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Former Russian PM dies aged 72

Viktor Chernomyrdin, aide to the Russian president and prime minister of Russia during the country’s turbulent years from 1992 to 1998, died early this morning.


Chernomyrdin was one of the most authoritative and recognizable Russian politicians in 1990s.

Nevertheless, the Russian people remember him best for his ready tongue and vivid phrases, many of which became sayings in the popular lexicon.

Chernomyrdin as a prime minister came up against many problems that Russia was facing in that period, both on the international arena and in home policy, which, in particular, included an especially difficult economic situation and the first Chechen conflict in 1994-1996.

In 1995, Chernomyrdin personally held negotiations with the notorious militant leader Shamil Basayev over the release of hostages when Chechen militants seized a hospital with about 2,000 people in the city of Budennovsk in Southern Russia. As a result of the talks, most hostages were freed.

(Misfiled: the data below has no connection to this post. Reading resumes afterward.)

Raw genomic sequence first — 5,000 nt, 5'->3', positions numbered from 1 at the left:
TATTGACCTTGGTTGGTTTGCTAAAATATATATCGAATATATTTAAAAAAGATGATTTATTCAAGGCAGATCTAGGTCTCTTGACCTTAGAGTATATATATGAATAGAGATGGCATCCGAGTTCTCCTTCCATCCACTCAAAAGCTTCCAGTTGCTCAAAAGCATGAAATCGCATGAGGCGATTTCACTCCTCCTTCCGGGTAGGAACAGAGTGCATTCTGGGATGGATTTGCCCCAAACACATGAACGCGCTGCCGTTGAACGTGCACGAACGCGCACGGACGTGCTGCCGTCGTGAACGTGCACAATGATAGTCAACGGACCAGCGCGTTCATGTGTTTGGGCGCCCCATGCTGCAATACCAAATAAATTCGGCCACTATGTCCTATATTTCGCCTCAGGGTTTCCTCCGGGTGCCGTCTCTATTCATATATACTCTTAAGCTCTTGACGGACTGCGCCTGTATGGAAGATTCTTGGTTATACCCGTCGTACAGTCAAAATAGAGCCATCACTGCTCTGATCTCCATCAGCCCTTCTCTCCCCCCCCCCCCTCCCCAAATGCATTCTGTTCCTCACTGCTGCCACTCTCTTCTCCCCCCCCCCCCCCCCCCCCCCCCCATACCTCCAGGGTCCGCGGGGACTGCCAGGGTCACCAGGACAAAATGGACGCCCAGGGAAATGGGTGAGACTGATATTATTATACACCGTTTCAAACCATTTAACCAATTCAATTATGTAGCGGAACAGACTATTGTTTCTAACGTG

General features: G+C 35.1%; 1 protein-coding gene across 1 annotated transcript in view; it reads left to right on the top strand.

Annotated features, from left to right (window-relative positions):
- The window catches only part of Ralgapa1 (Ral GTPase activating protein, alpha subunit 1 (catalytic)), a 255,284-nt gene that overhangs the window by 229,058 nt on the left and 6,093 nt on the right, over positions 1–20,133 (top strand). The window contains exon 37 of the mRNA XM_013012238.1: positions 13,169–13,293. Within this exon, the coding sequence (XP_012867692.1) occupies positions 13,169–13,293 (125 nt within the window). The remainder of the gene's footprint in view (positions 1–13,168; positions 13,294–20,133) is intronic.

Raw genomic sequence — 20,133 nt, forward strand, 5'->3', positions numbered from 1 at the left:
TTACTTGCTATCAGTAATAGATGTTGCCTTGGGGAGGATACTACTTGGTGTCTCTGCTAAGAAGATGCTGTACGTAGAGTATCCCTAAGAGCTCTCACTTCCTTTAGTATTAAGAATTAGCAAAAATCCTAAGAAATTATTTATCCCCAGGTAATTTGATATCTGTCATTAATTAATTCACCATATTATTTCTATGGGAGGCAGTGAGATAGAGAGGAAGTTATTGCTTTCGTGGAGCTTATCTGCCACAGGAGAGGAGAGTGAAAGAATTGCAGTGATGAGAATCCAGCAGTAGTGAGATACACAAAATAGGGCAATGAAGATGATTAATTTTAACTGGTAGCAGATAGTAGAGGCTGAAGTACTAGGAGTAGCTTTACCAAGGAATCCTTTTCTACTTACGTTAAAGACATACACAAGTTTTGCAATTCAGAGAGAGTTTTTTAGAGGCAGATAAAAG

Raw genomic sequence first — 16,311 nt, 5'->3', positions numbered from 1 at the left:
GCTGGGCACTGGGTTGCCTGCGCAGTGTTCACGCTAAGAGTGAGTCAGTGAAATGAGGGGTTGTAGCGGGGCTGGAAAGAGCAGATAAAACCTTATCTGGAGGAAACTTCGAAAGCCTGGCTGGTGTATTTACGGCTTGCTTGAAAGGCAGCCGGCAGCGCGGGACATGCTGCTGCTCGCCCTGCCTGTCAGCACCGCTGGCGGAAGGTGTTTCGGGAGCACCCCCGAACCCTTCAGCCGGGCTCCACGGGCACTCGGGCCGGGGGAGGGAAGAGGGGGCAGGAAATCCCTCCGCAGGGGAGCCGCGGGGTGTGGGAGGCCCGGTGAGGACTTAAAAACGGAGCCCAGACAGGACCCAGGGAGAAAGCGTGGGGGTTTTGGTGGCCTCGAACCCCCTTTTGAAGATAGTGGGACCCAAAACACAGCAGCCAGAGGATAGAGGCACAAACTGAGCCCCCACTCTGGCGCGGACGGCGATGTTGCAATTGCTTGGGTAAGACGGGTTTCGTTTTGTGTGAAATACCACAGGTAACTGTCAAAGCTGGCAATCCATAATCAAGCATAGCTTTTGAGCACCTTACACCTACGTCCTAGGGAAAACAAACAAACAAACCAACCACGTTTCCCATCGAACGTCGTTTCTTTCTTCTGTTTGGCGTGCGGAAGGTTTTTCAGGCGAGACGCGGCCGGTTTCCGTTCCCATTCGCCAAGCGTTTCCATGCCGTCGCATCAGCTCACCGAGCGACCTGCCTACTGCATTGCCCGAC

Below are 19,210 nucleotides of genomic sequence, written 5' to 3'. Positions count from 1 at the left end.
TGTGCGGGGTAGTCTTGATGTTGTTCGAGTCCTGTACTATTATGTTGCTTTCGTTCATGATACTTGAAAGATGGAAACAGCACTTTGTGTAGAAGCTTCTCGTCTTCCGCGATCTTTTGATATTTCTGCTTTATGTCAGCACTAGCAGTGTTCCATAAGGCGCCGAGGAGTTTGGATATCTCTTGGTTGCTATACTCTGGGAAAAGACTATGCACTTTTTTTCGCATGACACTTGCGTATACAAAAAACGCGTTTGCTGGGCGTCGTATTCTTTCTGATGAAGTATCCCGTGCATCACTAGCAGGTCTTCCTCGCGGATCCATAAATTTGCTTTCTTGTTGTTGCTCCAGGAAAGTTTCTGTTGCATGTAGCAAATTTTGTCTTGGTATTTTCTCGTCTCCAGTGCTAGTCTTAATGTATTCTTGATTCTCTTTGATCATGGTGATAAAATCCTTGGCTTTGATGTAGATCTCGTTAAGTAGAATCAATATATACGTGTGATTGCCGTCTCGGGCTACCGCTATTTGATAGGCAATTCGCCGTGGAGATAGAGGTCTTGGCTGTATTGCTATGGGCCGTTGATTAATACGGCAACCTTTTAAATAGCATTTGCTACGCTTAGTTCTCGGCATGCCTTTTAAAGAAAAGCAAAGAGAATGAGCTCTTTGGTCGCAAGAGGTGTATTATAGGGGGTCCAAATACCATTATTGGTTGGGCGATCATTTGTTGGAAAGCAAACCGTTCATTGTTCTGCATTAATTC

After he was dismissed by then-President Boris Yeltsin in 1998, along with much of the government administration, Chernomyrdin occupied several top-rung positions.

In particular, he served as a special envoy to the former Yugoslavia when NATO’s involvement in the Kosovo conflict began, and was later nominated for the Nobel Peace Prize for his crisis-solving efforts.

After that, he was appointed Russia’s Ambassador to Ukraine, and occupied the post for eight years, from 2001 to 2009, his stance being rather critical of the Kiev government.

Itar-Tass news agency quotes a source in Chernomyrdin’s secretariat, saying that he had been suffering from a long-term illness. Chernomyrdin was also very distressed about the death of his wife in March, 2010.

The late statesman will be buried next to his wife in Moscow’s Novodevichy Cemetery.